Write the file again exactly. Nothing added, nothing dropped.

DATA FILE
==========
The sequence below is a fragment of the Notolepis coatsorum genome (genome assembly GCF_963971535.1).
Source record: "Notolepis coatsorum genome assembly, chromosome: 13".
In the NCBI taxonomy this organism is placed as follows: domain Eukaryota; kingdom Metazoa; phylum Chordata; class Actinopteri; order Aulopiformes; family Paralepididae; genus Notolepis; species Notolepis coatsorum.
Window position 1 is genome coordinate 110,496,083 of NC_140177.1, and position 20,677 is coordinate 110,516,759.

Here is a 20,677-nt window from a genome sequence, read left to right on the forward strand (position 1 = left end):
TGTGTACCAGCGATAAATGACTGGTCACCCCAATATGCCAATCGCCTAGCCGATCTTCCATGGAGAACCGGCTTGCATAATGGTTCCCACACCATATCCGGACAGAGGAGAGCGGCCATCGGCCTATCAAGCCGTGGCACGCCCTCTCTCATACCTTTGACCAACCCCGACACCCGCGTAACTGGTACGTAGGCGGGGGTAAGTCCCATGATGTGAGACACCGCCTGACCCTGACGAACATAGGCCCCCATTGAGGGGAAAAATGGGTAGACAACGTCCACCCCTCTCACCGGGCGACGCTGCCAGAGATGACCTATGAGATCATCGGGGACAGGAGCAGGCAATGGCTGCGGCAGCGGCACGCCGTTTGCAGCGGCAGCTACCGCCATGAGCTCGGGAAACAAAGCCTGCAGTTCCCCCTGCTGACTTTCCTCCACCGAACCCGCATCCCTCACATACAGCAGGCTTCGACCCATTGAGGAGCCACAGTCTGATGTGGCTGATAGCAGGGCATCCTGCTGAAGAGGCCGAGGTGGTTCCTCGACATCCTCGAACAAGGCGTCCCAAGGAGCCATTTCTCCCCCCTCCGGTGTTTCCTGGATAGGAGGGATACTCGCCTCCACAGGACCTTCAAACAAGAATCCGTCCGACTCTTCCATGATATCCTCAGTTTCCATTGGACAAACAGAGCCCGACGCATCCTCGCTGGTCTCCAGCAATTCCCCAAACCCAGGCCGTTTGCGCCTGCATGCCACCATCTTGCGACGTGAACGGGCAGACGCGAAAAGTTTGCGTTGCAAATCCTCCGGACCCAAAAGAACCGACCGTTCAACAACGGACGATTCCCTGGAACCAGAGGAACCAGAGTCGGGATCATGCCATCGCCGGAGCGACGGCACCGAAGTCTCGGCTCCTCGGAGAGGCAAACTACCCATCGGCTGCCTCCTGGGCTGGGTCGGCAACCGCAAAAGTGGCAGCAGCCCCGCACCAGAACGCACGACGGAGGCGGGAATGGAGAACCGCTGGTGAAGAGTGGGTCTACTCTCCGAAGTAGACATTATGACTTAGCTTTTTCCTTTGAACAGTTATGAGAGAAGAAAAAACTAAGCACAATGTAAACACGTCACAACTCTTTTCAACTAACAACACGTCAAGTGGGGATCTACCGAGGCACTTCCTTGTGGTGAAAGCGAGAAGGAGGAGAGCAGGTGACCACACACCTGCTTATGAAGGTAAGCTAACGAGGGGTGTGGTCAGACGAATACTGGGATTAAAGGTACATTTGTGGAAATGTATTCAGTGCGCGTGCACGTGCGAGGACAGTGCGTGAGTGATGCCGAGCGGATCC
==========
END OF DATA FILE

The sequence below is a fragment of the Notolepis coatsorum genome (genome assembly GCF_963971535.1).
Source record: "Notolepis coatsorum genome assembly, chromosome: 13".
In the NCBI taxonomy this organism is placed as follows: domain Eukaryota; kingdom Metazoa; phylum Chordata; class Actinopteri; order Aulopiformes; family Paralepididae; genus Notolepis; species Notolepis coatsorum.
Window position 1 is genome coordinate 110,496,083 of NC_140177.1, and position 20,677 is coordinate 110,516,759.

Here is a 20,677-nt window from a genome sequence, read left to right on the forward strand (position 1 = left end):
TGTGTACCAGCGATAAATGACTGGTCACCCCAATATGCCAATCGCCTAGCCGATCTTCCATGGAGAACCGGCTTGCATAATGGTTCCCACACCATATCCGGACAGAGGAGAGCGGCCATCGGCCTATCAAGCCGTGGCACGCCCTCTCTCATACCTTTGACCAACCCCGACACCCGCGTAACTGGTACGTAGGCGGGGGTAAGTCCCATGATGTGAGACACCGCCTGACCCTGACGAACATAGGCCCCCATTGAGGGGAAAAATGGGTAGACAACGTCCACCCCTCTCACCGGGCGACGCTGCCAGAGATGACCTATGAGATCATCGGGGACAGGAGCAGGCAATGGCTGCGGCAGCGGCACGCCGTTTGCAGCGGCAGCTACCGCCATGAGCTCGGGAAACAAAGCCTGCAGTTCCCCCTGCTGACTTTCCTCCACCGAACCCGCATCCCTCACATACAGCAGGCTTCGACCCATTGAGGAGCCACAGTCTGATGTGGCTGATAGCAGGGCATCCTGCTGAAGAGGCCGAGGTGGTTCCTCGACATCCTCGAACAAGGCGTCCCAAGGAGCCATTTCTCCCCCCTCCGGTGTTTCCTGGATAGGAGGGATACTCGCCTCCACAGGACCTTCAAACAAGAATCCGTCCGACTCTTCCATGATATCCTCAGTTTCCATTGGACAAACAGAGCCCGACGCATCCTCGCTGGTCTCCAGCAATTCCCCAAACCCAGGCCGTTTGCGCCTGCATGCCACCATCTTGCGACGTGAACGGGCAGACGCGAAAAGTTTGCGTTGCAAATCCTCCGGACCCAAAAGAACCGACCGTTCAACAACGGACGATTCCCTGGAACCAGAGGAACCAGAGTCGGGATCATGCCATCGCCGGAGCGACGGCACCGAAGTCTCGGCTCCTCGGAGAGGCAAACTACCCATCGGCTGCCTCCTGGGCTGGGTCGGCAACCGCAAAAGTGGCAGCAGCCCCGCACCAGAACGCACGACGGAGGCGGGAATGGAGAACCGCTGGTGAAGAGTGGGTCTACTCTCCGAAGTAGACATTATGACTTAGCTTTTTCCTTTGAACAGTTATGAGAGAAGAAAAAACTAAGCACAATGTAAACACGTCACAACTCTTTTCAACTAACAACACGTCAAGTGGGGATCTACCGAGGCACTTCCTTGTGGTGAAAGCGAGAAGGAGGAGAGCAGGTGACCACACACCTGCTTATGAAGGTAAGCTAACGAGGGGTGTGGTCAGACGAATACTGGGATTAAAGGTACATTTGTGGAAATGTATTCAGTGCGCGTGCACGTGCGAGGACAGTGCGTGAGTGATGCCGAGCGGATCC